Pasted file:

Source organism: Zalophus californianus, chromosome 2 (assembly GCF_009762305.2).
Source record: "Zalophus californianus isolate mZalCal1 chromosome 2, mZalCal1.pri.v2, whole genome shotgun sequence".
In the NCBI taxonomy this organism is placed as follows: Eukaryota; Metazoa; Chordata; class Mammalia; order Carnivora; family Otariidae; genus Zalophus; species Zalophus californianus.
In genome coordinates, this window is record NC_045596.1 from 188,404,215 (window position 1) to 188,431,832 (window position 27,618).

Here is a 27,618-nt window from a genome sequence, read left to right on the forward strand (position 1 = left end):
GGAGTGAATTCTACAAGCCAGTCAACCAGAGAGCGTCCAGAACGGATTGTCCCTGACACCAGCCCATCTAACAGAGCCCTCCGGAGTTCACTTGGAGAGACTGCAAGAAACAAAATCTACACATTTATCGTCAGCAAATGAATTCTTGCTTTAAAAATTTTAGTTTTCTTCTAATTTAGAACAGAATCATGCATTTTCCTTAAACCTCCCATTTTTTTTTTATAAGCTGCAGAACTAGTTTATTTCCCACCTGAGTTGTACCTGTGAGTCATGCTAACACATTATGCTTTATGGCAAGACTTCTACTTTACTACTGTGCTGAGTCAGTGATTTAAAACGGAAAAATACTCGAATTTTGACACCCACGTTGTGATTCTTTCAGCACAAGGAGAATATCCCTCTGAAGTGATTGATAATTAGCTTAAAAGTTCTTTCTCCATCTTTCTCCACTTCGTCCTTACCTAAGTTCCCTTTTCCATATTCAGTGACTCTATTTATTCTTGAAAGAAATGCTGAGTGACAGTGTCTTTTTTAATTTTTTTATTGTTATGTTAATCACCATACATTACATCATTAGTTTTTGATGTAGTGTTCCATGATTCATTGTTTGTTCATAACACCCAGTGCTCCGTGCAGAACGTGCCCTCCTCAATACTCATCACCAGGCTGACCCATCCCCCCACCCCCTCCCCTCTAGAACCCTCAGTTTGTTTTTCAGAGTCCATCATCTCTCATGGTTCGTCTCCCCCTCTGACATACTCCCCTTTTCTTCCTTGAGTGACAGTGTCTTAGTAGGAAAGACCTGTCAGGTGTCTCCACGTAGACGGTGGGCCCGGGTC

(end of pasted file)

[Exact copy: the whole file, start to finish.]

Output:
Source organism: Zalophus californianus, chromosome 2 (assembly GCF_009762305.2).
Source record: "Zalophus californianus isolate mZalCal1 chromosome 2, mZalCal1.pri.v2, whole genome shotgun sequence".
In the NCBI taxonomy this organism is placed as follows: Eukaryota; Metazoa; Chordata; class Mammalia; order Carnivora; family Otariidae; genus Zalophus; species Zalophus californianus.
In genome coordinates, this window is record NC_045596.1 from 188,404,215 (window position 1) to 188,431,832 (window position 27,618).

Here is a 27,618-nt window from a genome sequence, read left to right on the forward strand (position 1 = left end):
GGAGTGAATTCTACAAGCCAGTCAACCAGAGAGCGTCCAGAACGGATTGTCCCTGACACCAGCCCATCTAACAGAGCCCTCCGGAGTTCACTTGGAGAGACTGCAAGAAACAAAATCTACACATTTATCGTCAGCAAATGAATTCTTGCTTTAAAAATTTTAGTTTTCTTCTAATTTAGAACAGAATCATGCATTTTCCTTAAACCTCCCATTTTTTTTTTATAAGCTGCAGAACTAGTTTATTTCCCACCTGAGTTGTACCTGTGAGTCATGCTAACACATTATGCTTTATGGCAAGACTTCTACTTTACTACTGTGCTGAGTCAGTGATTTAAAACGGAAAAATACTCGAATTTTGACACCCACGTTGTGATTCTTTCAGCACAAGGAGAATATCCCTCTGAAGTGATTGATAATTAGCTTAAAAGTTCTTTCTCCATCTTTCTCCACTTCGTCCTTACCTAAGTTCCCTTTTCCATATTCAGTGACTCTATTTATTCTTGAAAGAAATGCTGAGTGACAGTGTCTTTTTTAATTTTTTTATTGTTATGTTAATCACCATACATTACATCATTAGTTTTTGATGTAGTGTTCCATGATTCATTGTTTGTTCATAACACCCAGTGCTCCGTGCAGAACGTGCCCTCCTCAATACTCATCACCAGGCTGACCCATCCCCCCACCCCCTCCCCTCTAGAACCCTCAGTTTGTTTTTCAGAGTCCATCATCTCTCATGGTTCGTCTCCCCCTCTGACATACTCCCCTTTTCTTCCTTGAGTGACAGTGTCTTAGTAGGAAAGACCTGTCAGGTGTCTCCACGTAGACGGTGGGCCCGGGTC